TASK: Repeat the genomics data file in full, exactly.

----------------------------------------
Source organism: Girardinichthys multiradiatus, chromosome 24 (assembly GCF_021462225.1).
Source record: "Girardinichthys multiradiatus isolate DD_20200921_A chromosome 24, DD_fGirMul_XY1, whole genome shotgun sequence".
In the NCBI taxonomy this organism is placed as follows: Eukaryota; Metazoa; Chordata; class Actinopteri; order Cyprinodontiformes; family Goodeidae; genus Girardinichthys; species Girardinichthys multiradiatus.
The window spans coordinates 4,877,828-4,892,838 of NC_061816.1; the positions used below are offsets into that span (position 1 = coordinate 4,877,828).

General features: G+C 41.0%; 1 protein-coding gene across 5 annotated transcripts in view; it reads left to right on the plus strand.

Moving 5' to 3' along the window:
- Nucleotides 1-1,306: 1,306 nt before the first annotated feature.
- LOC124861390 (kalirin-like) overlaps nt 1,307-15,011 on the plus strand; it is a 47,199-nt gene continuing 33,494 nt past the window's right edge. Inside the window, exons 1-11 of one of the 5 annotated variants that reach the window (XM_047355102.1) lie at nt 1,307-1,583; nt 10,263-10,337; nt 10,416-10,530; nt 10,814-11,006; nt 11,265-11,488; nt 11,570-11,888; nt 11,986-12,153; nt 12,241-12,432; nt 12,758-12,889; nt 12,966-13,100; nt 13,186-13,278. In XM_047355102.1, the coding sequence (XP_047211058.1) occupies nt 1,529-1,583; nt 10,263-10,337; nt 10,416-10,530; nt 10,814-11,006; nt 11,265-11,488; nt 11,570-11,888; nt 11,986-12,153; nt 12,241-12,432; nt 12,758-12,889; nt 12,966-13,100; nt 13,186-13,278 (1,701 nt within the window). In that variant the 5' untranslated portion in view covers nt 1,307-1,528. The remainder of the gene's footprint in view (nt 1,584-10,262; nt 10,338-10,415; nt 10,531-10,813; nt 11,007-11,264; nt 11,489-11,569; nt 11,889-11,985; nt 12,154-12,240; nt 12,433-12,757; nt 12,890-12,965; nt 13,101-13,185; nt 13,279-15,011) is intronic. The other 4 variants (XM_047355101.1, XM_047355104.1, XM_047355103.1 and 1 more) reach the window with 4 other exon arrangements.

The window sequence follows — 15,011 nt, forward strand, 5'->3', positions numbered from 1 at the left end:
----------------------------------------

Source organism: Girardinichthys multiradiatus, chromosome 24 (assembly GCF_021462225.1).
Source record: "Girardinichthys multiradiatus isolate DD_20200921_A chromosome 24, DD_fGirMul_XY1, whole genome shotgun sequence".
In the NCBI taxonomy this organism is placed as follows: Eukaryota; Metazoa; Chordata; class Actinopteri; order Cyprinodontiformes; family Goodeidae; genus Girardinichthys; species Girardinichthys multiradiatus.
The window spans coordinates 4,877,828-4,892,838 of NC_061816.1; the positions used below are offsets into that span (position 1 = coordinate 4,877,828).

General features: G+C 41.0%; 1 protein-coding gene across 5 annotated transcripts in view; it reads left to right on the plus strand.

Moving 5' to 3' along the window:
- Nucleotides 1-1,306: 1,306 nt before the first annotated feature.
- LOC124861390 (kalirin-like) overlaps nt 1,307-15,011 on the plus strand; it is a 47,199-nt gene continuing 33,494 nt past the window's right edge. Inside the window, exons 1-11 of one of the 5 annotated variants that reach the window (XM_047355102.1) lie at nt 1,307-1,583; nt 10,263-10,337; nt 10,416-10,530; nt 10,814-11,006; nt 11,265-11,488; nt 11,570-11,888; nt 11,986-12,153; nt 12,241-12,432; nt 12,758-12,889; nt 12,966-13,100; nt 13,186-13,278. In XM_047355102.1, the coding sequence (XP_047211058.1) occupies nt 1,529-1,583; nt 10,263-10,337; nt 10,416-10,530; nt 10,814-11,006; nt 11,265-11,488; nt 11,570-11,888; nt 11,986-12,153; nt 12,241-12,432; nt 12,758-12,889; nt 12,966-13,100; nt 13,186-13,278 (1,701 nt within the window). In that variant the 5' untranslated portion in view covers nt 1,307-1,528. The remainder of the gene's footprint in view (nt 1,584-10,262; nt 10,338-10,415; nt 10,531-10,813; nt 11,007-11,264; nt 11,489-11,569; nt 11,889-11,985; nt 12,154-12,240; nt 12,433-12,757; nt 12,890-12,965; nt 13,101-13,185; nt 13,279-15,011) is intronic. The other 4 variants (XM_047355101.1, XM_047355104.1, XM_047355103.1 and 1 more) reach the window with 4 other exon arrangements.

The window sequence follows — 15,011 nt, forward strand, 5'->3', positions numbered from 1 at the left end: